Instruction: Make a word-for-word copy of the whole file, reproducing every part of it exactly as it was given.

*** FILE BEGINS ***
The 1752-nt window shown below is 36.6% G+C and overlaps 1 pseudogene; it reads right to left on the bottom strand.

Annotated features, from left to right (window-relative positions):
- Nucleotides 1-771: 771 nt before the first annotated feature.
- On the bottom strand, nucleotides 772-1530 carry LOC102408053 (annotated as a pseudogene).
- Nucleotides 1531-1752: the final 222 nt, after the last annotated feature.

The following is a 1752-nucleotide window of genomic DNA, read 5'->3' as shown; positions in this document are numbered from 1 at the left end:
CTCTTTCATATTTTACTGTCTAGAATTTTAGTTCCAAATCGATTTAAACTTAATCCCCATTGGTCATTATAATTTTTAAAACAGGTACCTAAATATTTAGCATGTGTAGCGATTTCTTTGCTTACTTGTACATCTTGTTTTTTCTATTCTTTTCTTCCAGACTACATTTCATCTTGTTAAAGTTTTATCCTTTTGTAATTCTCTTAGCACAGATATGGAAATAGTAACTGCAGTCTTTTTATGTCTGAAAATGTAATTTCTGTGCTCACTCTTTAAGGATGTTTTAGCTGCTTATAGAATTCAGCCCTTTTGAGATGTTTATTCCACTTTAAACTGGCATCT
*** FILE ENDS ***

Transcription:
The 1752-nt window shown below is 36.6% G+C and overlaps 1 pseudogene; it reads right to left on the bottom strand.

Annotated features, from left to right (window-relative positions):
- Nucleotides 1-771: 771 nt before the first annotated feature.
- On the bottom strand, nucleotides 772-1530 carry LOC102408053 (annotated as a pseudogene).
- Nucleotides 1531-1752: the final 222 nt, after the last annotated feature.

The following is a 1752-nucleotide window of genomic DNA, read 5'->3' as shown; positions in this document are numbered from 1 at the left end:
CTCTTTCATATTTTACTGTCTAGAATTTTAGTTCCAAATCGATTTAAACTTAATCCCCATTGGTCATTATAATTTTTAAAACAGGTACCTAAATATTTAGCATGTGTAGCGATTTCTTTGCTTACTTGTACATCTTGTTTTTTCTATTCTTTTCTTCCAGACTACATTTCATCTTGTTAAAGTTTTATCCTTTTGTAATTCTCTTAGCACAGATATGGAAATAGTAACTGCAGTCTTTTTATGTCTGAAAATGTAATTTCTGTGCTCACTCTTTAAGGATGTTTTAGCTGCTTATAGAATTCAGCCCTTTTGAGATGTTTATTCCACTTTAAACTGGCATCT